(Now maybe if they'd added giant, mutant, robotic gorillas . . .)
janradder: (aquaman)
Tonight I went to see a lecture give by David Hajdu on his new book The Ten Cent Plague:  The Great Comic Book Scare and How it Changed America.  It was given at the University of Minnesota Children's Literature Research library in conjunction with a local Minneapolis resident who was donating his comic book collection of around 40,000 comics.  David Hajdu was interesting to hear as he talked about comics in the late 40's and early 50's and burnings of those comics as well as legislation enacted to keep them from being distributed.  He's not who I wanted to write about, though.

Before he spoke, the man who'd donated his collection spoke.  Before the event I'd found out that he was some big shot Minneapolis attorney so right away my anti-rich hackles went up.  He'd also had some big dinner with about seventy guests before the lecture and the library had reserved most of the seating in the lecture room for those guests.  When I found out that he'd be talking I kind of rolled my eyes and thought, let's just hope that it's quick.

When he came up to the podium he started talking about why he was donating his collection and about what comic books meant to him.  He described sharing comics with his friends as a kid, and then later as he grew up and went to college.  He talked about reading comics to his three children and instilling a love of comics in them.  He talked about reading comic books to his nearly four year old grandson who always asks for another story after they finish each issue. He talked about things that he loved about super heroes such as the Spider-man line about "with great power comes great responsibility" and started to choke up when he talked about Superman being a being of such incredible power that he could easily take whatever he wanted whenever he wanted it but instead, used his power to protect the people of earth, even giving up his life to do so because it is the morally right thing to do.  Throughout the talk he choked up and listening to him talk, I got choked up as well.  When he got to why he chose to donate his collection instead of breaking it into components and selling it off, he said that by giving it to the library (which will make the collection available for the public to read), perhaps one day his grandchildren's grandchildren could go there and read the same comics that had been read by generations past.  In the end, he  said, he could no more sell his comics than Batman could auction off his mementos in the Bat Cave or that Superman could put the contents of his Fortress of Solitude up on ebay.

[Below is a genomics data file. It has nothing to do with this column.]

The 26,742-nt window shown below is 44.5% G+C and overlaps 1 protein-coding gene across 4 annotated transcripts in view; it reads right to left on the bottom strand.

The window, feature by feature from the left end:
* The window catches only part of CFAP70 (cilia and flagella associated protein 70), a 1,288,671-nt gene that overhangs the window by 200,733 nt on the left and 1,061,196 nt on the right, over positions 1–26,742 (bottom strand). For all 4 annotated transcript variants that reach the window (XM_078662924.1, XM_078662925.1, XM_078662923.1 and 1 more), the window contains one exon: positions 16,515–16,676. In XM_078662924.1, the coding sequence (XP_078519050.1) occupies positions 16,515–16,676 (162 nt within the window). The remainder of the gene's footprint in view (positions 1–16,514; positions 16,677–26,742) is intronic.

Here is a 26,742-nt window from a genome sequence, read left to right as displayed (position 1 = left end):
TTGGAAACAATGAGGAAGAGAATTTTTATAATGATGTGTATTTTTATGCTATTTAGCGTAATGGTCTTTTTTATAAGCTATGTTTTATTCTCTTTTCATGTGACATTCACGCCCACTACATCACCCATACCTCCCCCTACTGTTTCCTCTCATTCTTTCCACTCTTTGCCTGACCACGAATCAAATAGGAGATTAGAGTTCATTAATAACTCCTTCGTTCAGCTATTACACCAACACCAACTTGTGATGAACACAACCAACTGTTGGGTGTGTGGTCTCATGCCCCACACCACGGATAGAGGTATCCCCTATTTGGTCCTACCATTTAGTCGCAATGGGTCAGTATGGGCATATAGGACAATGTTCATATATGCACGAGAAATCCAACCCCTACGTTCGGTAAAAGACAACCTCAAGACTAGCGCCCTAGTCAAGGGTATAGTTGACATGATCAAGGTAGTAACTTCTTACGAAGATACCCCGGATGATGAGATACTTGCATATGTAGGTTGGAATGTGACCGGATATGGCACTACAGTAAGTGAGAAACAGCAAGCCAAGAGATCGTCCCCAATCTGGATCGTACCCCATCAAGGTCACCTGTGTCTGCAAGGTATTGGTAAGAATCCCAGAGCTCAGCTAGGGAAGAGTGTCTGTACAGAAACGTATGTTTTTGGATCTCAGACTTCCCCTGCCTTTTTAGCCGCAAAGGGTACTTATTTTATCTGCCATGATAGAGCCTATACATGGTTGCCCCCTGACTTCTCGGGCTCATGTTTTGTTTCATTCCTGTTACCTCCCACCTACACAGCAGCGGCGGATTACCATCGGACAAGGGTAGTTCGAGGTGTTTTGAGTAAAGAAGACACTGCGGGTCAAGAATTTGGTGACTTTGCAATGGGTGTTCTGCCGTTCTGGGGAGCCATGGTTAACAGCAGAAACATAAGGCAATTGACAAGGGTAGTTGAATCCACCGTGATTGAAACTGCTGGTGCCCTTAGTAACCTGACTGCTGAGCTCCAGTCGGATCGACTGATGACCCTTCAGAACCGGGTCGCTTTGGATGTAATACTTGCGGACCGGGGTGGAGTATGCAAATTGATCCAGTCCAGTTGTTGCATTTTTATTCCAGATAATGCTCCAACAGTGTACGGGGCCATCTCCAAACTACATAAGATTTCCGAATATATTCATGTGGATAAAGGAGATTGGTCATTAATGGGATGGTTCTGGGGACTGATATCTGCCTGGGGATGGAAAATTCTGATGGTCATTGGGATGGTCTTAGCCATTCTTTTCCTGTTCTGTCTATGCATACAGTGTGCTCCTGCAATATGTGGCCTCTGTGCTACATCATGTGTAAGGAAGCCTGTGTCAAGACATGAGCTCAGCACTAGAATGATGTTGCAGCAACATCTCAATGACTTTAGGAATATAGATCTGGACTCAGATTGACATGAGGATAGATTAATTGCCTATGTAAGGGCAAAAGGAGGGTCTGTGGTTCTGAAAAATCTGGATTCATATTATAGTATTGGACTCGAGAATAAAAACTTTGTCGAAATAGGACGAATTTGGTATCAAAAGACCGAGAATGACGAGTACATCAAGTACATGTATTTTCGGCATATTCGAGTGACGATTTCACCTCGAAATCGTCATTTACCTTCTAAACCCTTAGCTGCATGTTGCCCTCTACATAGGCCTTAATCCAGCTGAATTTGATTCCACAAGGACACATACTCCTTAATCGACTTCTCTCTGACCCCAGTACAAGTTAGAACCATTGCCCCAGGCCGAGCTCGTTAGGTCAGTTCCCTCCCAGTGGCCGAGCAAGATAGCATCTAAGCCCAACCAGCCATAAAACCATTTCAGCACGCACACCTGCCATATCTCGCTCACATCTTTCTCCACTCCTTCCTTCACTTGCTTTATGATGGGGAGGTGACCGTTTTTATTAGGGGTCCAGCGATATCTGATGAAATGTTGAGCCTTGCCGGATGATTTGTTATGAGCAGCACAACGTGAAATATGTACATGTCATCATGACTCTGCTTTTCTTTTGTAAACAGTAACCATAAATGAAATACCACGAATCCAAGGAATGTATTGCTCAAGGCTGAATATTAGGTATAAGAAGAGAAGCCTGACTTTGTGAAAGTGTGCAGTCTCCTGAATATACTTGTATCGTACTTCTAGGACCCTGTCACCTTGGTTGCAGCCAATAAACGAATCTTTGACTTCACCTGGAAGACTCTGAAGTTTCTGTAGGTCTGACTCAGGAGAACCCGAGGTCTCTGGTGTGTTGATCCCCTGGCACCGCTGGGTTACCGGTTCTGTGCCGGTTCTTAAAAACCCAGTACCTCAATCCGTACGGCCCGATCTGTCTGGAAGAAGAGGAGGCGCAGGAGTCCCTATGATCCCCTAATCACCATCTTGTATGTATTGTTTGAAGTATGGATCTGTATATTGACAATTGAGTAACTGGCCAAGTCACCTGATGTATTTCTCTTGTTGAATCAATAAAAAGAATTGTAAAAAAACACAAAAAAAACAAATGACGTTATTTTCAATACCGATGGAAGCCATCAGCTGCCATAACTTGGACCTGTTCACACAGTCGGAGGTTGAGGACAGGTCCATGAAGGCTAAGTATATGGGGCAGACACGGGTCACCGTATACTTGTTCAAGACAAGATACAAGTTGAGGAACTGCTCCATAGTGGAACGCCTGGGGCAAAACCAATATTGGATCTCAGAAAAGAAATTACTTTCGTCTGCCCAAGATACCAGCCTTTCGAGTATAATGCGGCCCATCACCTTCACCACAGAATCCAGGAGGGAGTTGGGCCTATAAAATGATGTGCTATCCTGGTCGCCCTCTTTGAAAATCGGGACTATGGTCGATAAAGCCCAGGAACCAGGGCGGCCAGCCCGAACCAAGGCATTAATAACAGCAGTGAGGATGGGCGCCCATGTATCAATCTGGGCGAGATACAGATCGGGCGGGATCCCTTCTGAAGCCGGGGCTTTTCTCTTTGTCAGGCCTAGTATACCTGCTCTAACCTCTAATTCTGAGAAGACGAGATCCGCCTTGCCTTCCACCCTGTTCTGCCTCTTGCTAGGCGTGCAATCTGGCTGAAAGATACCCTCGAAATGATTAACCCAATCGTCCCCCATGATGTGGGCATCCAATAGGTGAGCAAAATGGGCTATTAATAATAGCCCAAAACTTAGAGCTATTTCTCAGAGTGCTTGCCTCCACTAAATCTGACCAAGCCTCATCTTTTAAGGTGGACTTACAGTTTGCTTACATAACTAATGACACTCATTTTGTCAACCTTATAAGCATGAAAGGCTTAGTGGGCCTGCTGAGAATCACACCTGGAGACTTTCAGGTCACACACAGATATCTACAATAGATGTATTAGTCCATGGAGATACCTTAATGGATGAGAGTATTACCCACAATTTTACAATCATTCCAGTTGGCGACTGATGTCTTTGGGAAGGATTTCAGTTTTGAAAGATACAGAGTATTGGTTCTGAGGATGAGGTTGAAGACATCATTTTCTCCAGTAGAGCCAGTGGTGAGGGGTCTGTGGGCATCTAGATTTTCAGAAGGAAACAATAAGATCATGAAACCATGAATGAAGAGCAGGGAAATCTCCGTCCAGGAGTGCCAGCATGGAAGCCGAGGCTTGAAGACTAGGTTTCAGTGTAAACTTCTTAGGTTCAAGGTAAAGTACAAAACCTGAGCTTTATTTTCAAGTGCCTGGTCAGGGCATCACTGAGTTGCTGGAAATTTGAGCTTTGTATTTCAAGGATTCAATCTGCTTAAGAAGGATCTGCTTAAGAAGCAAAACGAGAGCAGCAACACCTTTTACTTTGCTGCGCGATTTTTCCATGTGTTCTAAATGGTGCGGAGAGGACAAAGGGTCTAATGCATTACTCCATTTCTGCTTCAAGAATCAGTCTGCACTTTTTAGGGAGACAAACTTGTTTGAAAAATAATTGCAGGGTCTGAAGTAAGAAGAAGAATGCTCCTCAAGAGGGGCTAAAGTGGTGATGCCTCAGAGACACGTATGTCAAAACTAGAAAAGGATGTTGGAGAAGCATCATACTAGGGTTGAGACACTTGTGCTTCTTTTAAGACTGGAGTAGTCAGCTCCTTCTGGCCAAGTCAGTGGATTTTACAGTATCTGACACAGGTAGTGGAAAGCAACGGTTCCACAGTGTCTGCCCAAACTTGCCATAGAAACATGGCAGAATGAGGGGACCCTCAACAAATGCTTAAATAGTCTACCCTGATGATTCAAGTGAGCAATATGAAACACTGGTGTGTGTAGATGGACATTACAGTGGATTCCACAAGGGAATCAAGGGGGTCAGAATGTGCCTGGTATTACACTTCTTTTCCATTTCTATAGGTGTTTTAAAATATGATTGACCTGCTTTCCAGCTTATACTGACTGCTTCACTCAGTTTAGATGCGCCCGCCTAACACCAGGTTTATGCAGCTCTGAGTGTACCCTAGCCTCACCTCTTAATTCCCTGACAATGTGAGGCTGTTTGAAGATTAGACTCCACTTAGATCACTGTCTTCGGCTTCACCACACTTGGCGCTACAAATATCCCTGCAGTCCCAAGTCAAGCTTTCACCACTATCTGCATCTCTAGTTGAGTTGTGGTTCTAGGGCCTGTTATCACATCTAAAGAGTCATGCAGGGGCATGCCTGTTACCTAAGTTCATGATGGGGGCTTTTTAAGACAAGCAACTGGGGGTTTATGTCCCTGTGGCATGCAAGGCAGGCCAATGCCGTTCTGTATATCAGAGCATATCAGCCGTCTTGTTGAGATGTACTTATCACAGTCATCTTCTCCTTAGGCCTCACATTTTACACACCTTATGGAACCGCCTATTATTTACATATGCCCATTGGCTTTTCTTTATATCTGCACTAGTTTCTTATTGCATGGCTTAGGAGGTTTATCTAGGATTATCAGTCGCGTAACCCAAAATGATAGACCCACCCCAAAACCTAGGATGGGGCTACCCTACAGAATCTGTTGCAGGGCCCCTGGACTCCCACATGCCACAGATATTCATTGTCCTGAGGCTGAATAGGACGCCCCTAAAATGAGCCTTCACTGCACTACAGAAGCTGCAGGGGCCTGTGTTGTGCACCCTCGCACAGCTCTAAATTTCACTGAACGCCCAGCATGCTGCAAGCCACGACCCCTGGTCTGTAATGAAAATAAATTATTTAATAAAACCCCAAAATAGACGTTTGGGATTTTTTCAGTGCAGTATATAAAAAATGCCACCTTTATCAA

janradder: (dork)
Turns into the Hulk!

I showed this to the boys yesterday and can't get it out of my head now.  They've also been asking me to sing it repeatedly, a request I've happily obliged.  When I was a kid I loved these Marvel Heroes cartoons (there was also Iron Man, Captain America, and Thor) not just because they were super hero cartoons but because most (if not all) of the episodes came directly from the comic book pages (along with the Kirby art).